It should be pointed out that the proposed reaction mechanism can also explain the experimentally observed formation of N2O in the presence of other acid solutions such as HCl and H3PO4.

In order to estimate the possible influence of the conversion process investigated on the global N2O budget, a simple estimation was performed for a s:v of the atmospheric aerosol of 3 X 10-4 cm2 cm-3, which is often observed in heavily polluted air masses. Furthermore, it was assumed that 5 per cent of the aerosol consists of 56 wt per cent H2SO4 with an uptake coefficient of 3 X 10-7 (Kleffmann et al, 1998a). A global source strength for NOx of 160Mt yr-1 (as NO2) was used (Lammel and GraEl, 1995) with an atmospheric NO2 conversion rate of 10 per cent hour-1 (Finlayson-Pitts and Pitts, 1986). Based on these assumptions a global N2O source strength from NO2 conversion of 100kt N2O/yr was calculated.

If one takes into account that N2O formation occurs also on aerosols with cH2SO4 >56 wt per cent and that other sources, for example NO2 conversion processes on soils, contribute to atmospheric HONO formation, an upper limit for the global N2O source strength from NO2 conversion of 0.3Mt N2O yr-1 can be roughly estimated. This result can be compared with the deficit of ~3Mt N2O/yr in the global N2O budget. Accordingly, only 10 per cent of the deficit can be explained by heterogeneous NO2 conversion on acid surfaces.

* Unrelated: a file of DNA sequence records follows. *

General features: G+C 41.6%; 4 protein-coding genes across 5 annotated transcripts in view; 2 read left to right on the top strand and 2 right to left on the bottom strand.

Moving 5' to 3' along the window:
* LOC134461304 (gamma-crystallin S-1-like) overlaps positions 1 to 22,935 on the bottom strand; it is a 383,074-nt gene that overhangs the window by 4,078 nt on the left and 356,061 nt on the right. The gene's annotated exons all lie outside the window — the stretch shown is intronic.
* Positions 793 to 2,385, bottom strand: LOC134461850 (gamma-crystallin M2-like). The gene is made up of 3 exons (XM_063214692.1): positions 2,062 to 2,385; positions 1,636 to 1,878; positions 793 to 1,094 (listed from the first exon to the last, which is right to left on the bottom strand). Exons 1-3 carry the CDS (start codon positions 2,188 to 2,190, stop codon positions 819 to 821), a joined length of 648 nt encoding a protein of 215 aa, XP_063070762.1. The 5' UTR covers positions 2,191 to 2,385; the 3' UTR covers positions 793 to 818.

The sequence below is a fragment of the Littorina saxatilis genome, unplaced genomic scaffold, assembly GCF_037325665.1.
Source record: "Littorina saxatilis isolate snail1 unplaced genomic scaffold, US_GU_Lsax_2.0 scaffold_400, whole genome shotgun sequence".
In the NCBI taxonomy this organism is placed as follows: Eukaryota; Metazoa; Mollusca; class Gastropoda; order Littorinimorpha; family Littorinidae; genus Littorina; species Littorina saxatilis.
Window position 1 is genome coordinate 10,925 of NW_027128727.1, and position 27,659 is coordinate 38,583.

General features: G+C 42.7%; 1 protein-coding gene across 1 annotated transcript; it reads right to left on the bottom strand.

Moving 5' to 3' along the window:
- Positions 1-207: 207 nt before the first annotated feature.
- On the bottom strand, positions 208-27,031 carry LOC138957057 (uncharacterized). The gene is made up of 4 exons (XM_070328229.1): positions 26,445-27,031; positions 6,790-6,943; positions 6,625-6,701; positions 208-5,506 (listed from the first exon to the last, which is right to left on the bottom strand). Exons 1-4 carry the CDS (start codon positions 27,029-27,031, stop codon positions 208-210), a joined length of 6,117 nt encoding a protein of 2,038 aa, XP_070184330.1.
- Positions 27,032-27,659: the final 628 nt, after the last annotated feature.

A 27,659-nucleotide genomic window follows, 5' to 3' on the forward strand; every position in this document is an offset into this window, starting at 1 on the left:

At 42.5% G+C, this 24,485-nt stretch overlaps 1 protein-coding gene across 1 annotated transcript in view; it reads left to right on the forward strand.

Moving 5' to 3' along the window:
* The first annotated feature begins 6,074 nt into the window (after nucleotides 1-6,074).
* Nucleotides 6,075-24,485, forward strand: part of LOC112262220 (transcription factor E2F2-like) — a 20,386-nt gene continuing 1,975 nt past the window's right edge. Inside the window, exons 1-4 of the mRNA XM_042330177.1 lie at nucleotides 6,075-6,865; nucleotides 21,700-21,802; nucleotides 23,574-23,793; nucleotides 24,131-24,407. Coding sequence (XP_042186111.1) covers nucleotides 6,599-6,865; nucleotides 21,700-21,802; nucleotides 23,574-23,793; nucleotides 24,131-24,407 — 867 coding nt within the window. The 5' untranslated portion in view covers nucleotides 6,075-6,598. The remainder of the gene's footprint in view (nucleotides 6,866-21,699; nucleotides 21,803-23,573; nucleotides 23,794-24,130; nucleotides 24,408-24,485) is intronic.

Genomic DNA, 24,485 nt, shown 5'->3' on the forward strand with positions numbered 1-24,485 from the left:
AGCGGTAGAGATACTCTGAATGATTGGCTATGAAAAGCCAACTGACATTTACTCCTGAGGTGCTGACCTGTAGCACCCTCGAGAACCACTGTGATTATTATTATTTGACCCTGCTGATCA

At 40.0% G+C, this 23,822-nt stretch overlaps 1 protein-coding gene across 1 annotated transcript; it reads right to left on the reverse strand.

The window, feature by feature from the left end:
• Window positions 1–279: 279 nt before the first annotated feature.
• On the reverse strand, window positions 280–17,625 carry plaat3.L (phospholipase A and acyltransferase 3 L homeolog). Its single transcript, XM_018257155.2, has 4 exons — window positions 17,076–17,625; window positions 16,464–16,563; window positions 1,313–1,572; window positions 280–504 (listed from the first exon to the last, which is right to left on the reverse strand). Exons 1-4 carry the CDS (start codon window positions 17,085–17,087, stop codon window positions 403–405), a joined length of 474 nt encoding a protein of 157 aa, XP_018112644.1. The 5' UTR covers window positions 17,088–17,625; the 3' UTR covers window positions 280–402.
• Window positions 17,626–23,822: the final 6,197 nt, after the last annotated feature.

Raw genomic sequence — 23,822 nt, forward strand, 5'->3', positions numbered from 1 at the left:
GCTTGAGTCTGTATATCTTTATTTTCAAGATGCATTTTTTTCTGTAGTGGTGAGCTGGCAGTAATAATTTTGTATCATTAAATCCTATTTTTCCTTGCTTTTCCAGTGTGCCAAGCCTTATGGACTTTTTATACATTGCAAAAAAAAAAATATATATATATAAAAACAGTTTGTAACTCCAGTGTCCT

Another possible source of N2O formation in the atmosphere that has been discussed is the heterogeneous reaction of N2O5 with ammonia on wet aerosols, proposed by Behnke et al (1997). Yet another possible source was proposed by Zellner et al (1992), Maric et al (1992) and Kummer and Zellner (1997): the photochemical formation of N2O in the atmosphere through the gas-phase reaction of electronically excited NO2 and NO3 radicals by reactive collisional quenching with molecular nitrogen. Adema et al (1990) suggested heterogeneous formation of N2O in air containing NO2, O3 and ammonia. The authors suggested a rather complex reaction mechanism; however, they did not provide an estimation of how much N2O may be formed in the atmosphere by the suggested mechanism.

0 0

Post a comment